Marion reports that Sir Nigel MacFarlane was victorious in the May 18, 2013 Crown Tournament in the Kingdom of Ealdormere. Sir Nigel was inspired in his endeavor by Countess Adrielle Kerrec.
Her Majesty Ysabella reports that Duke Ragnarr Blackhammer, inspired by Baroness Lynette Semere, was the winner of the May 4, 2013 Crown Tourney in the Kingdom of Atlantia.
The East Kingdom has put the call out for a new Kingdom Seneschal. At the East Kingdom Gazette, an editor and prior Kingdom Seneschale published her thoughts on what possible applicants should consider.
Work on the heating system of St Hilda’s Church, on Hartlepool’s Headland in England, has unearthed an Anglo Saxon grave, leading experts to believe that the church was constructed over site of St Hilda’s Anglo-Saxon monastery. Dr Steve Sherlock, of Tees Archaeology, said: “It’s an exciting thing."
THL Ishiyama Gen'tarou Yori'ie reports that Timothy of Arindale was the winner of the May 4, 2013 Crown Tournament in the Kingdom of AEthelmearc. Duke Timothy was inspired in his endeavor by Duchess Gabrielle van Nijenrode.
Yesungge reports that Damien MacGavin was the winner of the Spring 2013 Crown Tournament in the Kingdom of Calontir. His Highness was inspired in His endeavor by Issabell St. Charles.
On June 1-2, 2013, Cantare, Inc. will present Collegium Cantorum under the direction of Timothy Kendall in a program entitled Chance Encounter, 1506, Part II of the occasional series "The Fayrfax Concerts" presenting Renaissance choral masterworks by Pierre de La Rue (c. 1542-1518) and Robert Fayrfax (1464-1521) at two sites in the Washington D.C. area.
Members of the Barony of Al-Barran were recently commended for their help with the Albuquerque Renaissance Faire by Sandy Wylie, Events Assistant for the City of Albuquerque, New Mexico.
A new study, presented to the Royal Society A, by Rob Lee, Philip Jonathan and Pauline Ziman describes the Pictish inscriptions found on stones in Scotland as a language apart from Celtic Ogham. The characters on the stones are considered to "part of a lexigraphic writing, containing symbols that represent parts of speech.
After serious flooding, the Environment Agency in England is studying plans to build flood defences along the River Derwent near Derby in the Midlands, but before that work begins, archaeologists are being given access to an area known to be the site of a Roman fort.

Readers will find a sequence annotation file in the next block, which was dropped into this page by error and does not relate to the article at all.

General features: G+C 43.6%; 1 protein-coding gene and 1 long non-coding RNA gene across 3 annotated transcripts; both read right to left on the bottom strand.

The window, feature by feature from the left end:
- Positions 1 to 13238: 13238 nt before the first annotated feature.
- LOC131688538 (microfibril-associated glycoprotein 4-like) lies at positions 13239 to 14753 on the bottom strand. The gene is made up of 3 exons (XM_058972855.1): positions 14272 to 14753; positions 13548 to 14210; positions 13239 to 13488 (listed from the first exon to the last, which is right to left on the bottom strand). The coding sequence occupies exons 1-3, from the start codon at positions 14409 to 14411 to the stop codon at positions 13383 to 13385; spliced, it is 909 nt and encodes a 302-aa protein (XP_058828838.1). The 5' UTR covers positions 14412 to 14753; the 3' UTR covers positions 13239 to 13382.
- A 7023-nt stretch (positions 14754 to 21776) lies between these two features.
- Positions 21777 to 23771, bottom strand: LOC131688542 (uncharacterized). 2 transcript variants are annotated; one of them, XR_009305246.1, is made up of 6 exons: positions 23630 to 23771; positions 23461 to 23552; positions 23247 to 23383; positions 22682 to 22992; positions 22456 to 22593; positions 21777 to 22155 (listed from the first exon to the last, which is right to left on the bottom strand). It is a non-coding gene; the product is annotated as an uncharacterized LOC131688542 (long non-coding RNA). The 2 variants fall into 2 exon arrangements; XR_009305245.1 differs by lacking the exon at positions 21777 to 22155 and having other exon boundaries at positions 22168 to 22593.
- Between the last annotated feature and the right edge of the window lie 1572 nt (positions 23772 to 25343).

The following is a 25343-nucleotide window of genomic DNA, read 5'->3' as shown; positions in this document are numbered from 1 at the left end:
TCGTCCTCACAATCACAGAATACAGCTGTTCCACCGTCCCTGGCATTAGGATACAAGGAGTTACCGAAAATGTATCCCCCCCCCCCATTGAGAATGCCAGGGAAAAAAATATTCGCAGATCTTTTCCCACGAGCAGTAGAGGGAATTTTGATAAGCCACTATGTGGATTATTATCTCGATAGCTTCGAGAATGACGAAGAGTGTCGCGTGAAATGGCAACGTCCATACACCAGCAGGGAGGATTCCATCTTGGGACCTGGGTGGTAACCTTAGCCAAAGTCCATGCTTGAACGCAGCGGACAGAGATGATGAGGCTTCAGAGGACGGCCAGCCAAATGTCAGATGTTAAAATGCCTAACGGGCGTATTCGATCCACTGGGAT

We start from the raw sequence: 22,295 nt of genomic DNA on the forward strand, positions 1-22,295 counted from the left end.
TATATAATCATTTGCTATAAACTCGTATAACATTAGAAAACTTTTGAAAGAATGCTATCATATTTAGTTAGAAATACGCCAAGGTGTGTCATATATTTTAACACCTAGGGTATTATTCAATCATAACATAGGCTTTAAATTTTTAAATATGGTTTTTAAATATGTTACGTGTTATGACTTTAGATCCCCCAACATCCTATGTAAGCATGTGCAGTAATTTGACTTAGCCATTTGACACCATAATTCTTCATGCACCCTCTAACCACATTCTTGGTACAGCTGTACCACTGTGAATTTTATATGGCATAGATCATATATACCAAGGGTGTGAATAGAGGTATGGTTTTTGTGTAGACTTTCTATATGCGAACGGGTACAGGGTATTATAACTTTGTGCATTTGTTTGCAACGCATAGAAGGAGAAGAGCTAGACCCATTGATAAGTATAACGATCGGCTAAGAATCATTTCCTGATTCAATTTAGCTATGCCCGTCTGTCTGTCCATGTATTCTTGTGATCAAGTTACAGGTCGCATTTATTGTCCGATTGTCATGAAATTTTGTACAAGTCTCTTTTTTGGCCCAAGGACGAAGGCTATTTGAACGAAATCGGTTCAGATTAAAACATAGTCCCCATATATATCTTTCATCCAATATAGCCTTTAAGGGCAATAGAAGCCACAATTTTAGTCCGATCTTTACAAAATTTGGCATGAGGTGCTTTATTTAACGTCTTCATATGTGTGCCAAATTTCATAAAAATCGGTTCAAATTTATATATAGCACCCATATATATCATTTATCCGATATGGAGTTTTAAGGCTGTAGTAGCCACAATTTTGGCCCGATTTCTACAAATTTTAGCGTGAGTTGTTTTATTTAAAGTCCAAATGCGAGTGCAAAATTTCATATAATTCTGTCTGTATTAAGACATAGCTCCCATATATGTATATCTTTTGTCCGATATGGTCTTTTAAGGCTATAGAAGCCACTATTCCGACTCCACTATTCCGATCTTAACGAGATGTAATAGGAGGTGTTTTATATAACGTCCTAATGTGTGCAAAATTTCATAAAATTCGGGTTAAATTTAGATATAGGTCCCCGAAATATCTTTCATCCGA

In her new book, The Creation of Anne Boleyn, author Susan Bordo aims to "strip away all the 'sedimented mythology turned into history by decades of repetition' and to restore a restless, learned, freethinking and ambitious but nondemonic woman to the throne of the public imagination." Jennifer Schuessler of the New York Times has a review.
Archaeologists are excited by the discovery of part of the 4th century Roman wall in England's city of Bath. The discovery was made during sewer repairs to Burton Street.
In a podcast for the University of Leicester, Dr Sarah Knight and Dr Mary Ann Lund both from School of English, discuss the recent discovery of the remains of King Richard III and how it will change the relationship between history, literature and archaeology.
Evidence from an archaeological excavation at Boudelo Abbey, once part of the medieval county of Flanders, Belgium, shows that the monks who lived there went to great lengths to cultivate the area's wetlands, building structures on artificially raised soil and providing new lands for occupation.
Taro, Brewer's Guild Head, reports that the Royal Brewer Competition will be held the second Saturday of Lilies, 2 pm at the Permanent Shelter near the main Battlefield.
The list of classes and instructors for Pennsic 42 is now available to view or download from the Pennsic website.
Master Andrixos reports that Duke Hrodir Toreson was the victor of the May 11, 2013 Crown Tournament in the Kingdom of Northshield. His Grace was inspired in his endeavor by Countess Ann of Warrick.
We are considering a change to the way we obtain event listings for our calendar, or possibly eliminating the calendar altogether, and comments from readers are encouraged to help us make the decision.
Eight years before J.R.R. Tolkien published The Hobbit, archaeologist Sir Mortimer Wheeler sought the author's opinion about a cursed Roman ring discovered in Silchester, Hampshire in the 1920's. The ring, along with a tablet, cursing any thief who thought to steal it, are believed to have inspired Tolkien's One Ring.
Archaeologists have exhumed the remains from an unmarked grave at St Bartholomew's Church in Winchester, England, hoping they have found the bones of the Saxon king Alfred the Great who died in 899.